Catholic group's condom ad message riles Kenyan bishops

(Photo: Reuters / George Mulala)Beauty queen Miss India, Hiral Shah, helps AIDS orphans to read during a courtesy call at Cattolonge, an Italian-run orphanage on the outskirts of Nairobi January 15, 2002. More than 500 Kenyans die from AIDS each day, according to the health ministry. The government is trying to encourage the use of condoms to stop the spread of HIV/AIDS, but says its efforts are being hindered by ignorance and church groups which condemn the use of contraceptives.

Four years ago, while traveling for his first papal visit to Africa, then Pope Benedict XVI made a condom statement heard around the world:

HIV/AIDS, he said, "cannot be overcome by the distribution of condoms."

The outcry was immediate and Benedict, a year later, softened his stance, telling German journalist, Peter Seewald, condoms could be a "first step" toward moral responsibility when used to prevent sexually transmitted infections rather than pregnancy.

(Catholics for Choice billboard ad in Nairobi.)

Now a similar message is being promoted in Kenya.

In April, the U.S.-based Catholics for Choice brought its Condoms4Life campaign to Kenya, placing newspaper ads and buying a billboard in the capital city of Nairobi that state, "Good Catholics Use Condoms."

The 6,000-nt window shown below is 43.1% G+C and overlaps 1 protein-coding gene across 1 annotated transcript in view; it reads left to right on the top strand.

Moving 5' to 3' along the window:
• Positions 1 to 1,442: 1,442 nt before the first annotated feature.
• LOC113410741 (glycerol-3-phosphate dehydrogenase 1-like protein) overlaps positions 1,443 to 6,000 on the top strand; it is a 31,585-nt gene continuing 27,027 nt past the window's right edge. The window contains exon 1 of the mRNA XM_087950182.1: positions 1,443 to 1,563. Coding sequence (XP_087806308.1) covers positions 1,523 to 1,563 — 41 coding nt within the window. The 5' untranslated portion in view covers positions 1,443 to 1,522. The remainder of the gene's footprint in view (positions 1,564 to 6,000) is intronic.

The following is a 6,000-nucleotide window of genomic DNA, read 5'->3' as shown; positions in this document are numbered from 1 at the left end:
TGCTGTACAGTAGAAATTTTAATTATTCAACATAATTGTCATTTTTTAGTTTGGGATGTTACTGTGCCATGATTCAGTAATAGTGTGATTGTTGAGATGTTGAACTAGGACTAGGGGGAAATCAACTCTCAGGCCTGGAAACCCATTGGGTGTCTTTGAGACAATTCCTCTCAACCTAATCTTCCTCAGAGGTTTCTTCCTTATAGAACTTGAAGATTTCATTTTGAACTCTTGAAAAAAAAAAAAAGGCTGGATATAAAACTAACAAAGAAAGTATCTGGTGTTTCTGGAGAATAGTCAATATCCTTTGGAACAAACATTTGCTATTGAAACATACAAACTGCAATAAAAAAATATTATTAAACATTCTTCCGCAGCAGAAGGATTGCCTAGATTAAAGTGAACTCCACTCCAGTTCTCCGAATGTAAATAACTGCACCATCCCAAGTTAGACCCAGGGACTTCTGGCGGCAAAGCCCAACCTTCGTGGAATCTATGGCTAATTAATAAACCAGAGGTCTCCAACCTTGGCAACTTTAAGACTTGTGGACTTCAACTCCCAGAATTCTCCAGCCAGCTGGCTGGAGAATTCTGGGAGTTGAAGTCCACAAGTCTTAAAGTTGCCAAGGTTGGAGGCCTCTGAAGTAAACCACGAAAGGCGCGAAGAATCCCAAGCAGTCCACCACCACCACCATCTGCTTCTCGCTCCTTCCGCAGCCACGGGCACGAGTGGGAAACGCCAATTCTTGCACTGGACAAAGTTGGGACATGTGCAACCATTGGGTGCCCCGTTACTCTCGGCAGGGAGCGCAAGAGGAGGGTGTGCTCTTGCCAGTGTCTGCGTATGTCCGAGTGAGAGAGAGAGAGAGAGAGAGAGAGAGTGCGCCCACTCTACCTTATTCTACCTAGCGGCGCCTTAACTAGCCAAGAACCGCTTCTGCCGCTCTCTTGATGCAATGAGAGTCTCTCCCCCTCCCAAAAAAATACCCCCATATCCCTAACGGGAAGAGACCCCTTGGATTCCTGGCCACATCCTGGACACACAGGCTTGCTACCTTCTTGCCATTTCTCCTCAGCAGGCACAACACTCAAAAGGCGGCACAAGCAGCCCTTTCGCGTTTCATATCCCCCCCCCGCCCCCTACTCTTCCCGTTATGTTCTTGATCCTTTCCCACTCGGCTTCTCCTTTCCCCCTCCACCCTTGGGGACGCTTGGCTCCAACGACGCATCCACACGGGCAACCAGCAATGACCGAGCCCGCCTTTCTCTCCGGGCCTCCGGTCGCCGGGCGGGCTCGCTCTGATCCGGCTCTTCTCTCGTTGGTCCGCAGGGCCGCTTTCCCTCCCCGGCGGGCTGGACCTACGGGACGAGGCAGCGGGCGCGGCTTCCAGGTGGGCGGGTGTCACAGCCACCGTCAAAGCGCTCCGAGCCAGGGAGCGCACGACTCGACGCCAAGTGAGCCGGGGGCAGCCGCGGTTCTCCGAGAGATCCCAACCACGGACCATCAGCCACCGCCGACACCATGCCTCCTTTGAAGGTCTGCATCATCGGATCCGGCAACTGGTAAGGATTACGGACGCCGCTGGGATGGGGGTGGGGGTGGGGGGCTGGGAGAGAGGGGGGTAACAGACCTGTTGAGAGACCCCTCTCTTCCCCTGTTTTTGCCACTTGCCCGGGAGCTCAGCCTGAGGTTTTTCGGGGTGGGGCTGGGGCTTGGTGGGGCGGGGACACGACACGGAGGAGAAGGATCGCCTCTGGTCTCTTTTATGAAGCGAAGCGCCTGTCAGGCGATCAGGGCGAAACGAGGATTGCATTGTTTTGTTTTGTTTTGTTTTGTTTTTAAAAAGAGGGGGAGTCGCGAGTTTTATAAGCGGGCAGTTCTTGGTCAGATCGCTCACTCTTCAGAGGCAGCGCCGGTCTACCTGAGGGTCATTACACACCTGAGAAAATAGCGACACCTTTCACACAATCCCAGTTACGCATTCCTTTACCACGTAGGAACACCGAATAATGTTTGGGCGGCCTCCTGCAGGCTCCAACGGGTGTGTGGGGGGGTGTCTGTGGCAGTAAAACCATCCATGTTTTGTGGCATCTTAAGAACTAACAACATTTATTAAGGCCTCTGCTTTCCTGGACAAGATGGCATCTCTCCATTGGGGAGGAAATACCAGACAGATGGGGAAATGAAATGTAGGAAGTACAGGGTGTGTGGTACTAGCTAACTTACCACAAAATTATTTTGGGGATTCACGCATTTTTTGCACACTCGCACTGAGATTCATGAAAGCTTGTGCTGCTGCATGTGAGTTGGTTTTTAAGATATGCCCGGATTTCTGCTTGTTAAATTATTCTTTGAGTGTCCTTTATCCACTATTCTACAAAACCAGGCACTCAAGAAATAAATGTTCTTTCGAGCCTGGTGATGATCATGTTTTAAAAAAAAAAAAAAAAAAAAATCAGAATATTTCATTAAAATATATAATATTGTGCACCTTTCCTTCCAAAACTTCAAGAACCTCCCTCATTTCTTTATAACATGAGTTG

Condoms4Life is Catholics for Choice's 12-year-old project to counter anti-condom lobbying in Africa, Asia, Europe and the Americas.

In Kenya, Condoms4Life is a direct response to the Kenyan Catholic bishops' conference getting a pro-condom, HIV-prevention television ad pulled off the air in March. In the ad, a woman having an extra-marital affair is advised to use a condom to prevent the spread of disease.

"The campaign is vital because the bishops' recent activities are not representative of Catholic teachings or beliefs," said Jon O'Brien, president of Catholics for Choice, in a press release.

"Catholics do support the use of condoms, and they do use them to protect themselves and their partners."

In an interview with the BBC after the controversial television ad was pulled, Dr. Peter Cherutich, deputy director of Kenya's National AIDS and STI Control Program, said the government produced it because a large number (between 20 and 30 percent) of married Kenyans have sexual relationships outside of their marriages – and that most of them do not use condoms.

HIV is prevalent in Kenya, with 1.6 million Kenyans testing HIV-positive – more than 3 percent of the country's population.

"The aim of the campaign," said O'Brien, "is to ensure that Catholics know that despite what the bishops say, Catholics can in good conscience use condoms.

Catholics in Kenya are no different. They can take the steps to protect themselves and their partners against HIV."

Kenya's bishops have voiced their opposition the Condoms4Life ads as well, and have asked for them to be removed.

"Catholics for Choice are not Catholics in the sense of the one, holy, catholic and apostolic church," Cardinal John Njue, archbishop of Nairobi, told Vatican Radio last week. "We want those adverts pulled out."

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